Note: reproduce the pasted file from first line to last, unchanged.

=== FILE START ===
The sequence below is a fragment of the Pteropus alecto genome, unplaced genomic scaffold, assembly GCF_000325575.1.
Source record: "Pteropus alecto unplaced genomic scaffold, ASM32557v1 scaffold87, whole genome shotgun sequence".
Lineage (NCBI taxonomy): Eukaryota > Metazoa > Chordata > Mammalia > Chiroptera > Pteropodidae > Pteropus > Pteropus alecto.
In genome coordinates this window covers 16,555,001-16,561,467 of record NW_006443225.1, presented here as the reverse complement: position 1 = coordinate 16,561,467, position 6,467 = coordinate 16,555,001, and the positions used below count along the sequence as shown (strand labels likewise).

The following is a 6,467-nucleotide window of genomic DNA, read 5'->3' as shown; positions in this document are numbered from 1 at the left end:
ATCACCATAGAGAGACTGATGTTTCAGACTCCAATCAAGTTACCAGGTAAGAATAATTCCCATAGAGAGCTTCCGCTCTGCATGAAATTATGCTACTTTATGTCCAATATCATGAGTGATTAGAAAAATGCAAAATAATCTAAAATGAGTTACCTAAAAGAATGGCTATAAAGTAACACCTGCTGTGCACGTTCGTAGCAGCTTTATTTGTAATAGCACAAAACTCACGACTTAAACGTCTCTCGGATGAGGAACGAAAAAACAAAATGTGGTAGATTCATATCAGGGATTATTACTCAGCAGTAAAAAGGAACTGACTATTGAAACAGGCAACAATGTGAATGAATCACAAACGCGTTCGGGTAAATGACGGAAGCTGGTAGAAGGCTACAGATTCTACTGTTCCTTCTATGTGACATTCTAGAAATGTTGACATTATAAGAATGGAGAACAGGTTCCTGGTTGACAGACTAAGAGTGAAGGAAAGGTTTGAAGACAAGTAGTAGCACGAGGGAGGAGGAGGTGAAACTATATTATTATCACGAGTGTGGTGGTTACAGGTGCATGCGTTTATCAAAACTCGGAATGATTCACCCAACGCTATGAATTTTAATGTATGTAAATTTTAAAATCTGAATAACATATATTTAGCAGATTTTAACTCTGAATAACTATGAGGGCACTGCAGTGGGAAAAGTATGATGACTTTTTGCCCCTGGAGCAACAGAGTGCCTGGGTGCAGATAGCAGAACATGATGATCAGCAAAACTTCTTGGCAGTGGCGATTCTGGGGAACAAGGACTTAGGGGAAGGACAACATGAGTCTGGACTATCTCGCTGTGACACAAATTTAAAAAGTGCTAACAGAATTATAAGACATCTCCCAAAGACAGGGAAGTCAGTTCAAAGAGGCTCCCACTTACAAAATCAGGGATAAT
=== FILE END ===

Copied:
The sequence below is a fragment of the Pteropus alecto genome, unplaced genomic scaffold, assembly GCF_000325575.1.
Source record: "Pteropus alecto unplaced genomic scaffold, ASM32557v1 scaffold87, whole genome shotgun sequence".
Lineage (NCBI taxonomy): Eukaryota > Metazoa > Chordata > Mammalia > Chiroptera > Pteropodidae > Pteropus > Pteropus alecto.
In genome coordinates this window covers 16,555,001-16,561,467 of record NW_006443225.1, presented here as the reverse complement: position 1 = coordinate 16,561,467, position 6,467 = coordinate 16,555,001, and the positions used below count along the sequence as shown (strand labels likewise).

The following is a 6,467-nucleotide window of genomic DNA, read 5'->3' as shown; positions in this document are numbered from 1 at the left end:
ATCACCATAGAGAGACTGATGTTTCAGACTCCAATCAAGTTACCAGGTAAGAATAATTCCCATAGAGAGCTTCCGCTCTGCATGAAATTATGCTACTTTATGTCCAATATCATGAGTGATTAGAAAAATGCAAAATAATCTAAAATGAGTTACCTAAAAGAATGGCTATAAAGTAACACCTGCTGTGCACGTTCGTAGCAGCTTTATTTGTAATAGCACAAAACTCACGACTTAAACGTCTCTCGGATGAGGAACGAAAAAACAAAATGTGGTAGATTCATATCAGGGATTATTACTCAGCAGTAAAAAGGAACTGACTATTGAAACAGGCAACAATGTGAATGAATCACAAACGCGTTCGGGTAAATGACGGAAGCTGGTAGAAGGCTACAGATTCTACTGTTCCTTCTATGTGACATTCTAGAAATGTTGACATTATAAGAATGGAGAACAGGTTCCTGGTTGACAGACTAAGAGTGAAGGAAAGGTTTGAAGACAAGTAGTAGCACGAGGGAGGAGGAGGTGAAACTATATTATTATCACGAGTGTGGTGGTTACAGGTGCATGCGTTTATCAAAACTCGGAATGATTCACCCAACGCTATGAATTTTAATGTATGTAAATTTTAAAATCTGAATAACATATATTTAGCAGATTTTAACTCTGAATAACTATGAGGGCACTGCAGTGGGAAAAGTATGATGACTTTTTGCCCCTGGAGCAACAGAGTGCCTGGGTGCAGATAGCAGAACATGATGATCAGCAAAACTTCTTGGCAGTGGCGATTCTGGGGAACAAGGACTTAGGGGAAGGACAACATGAGTCTGGACTATCTCGCTGTGACACAAATTTAAAAAGTGCTAACAGAATTATAAGACATCTCCCAAAGACAGGGAAGTCAGTTCAAAGAGGCTCCCACTTACAAAATCAGGGATAAT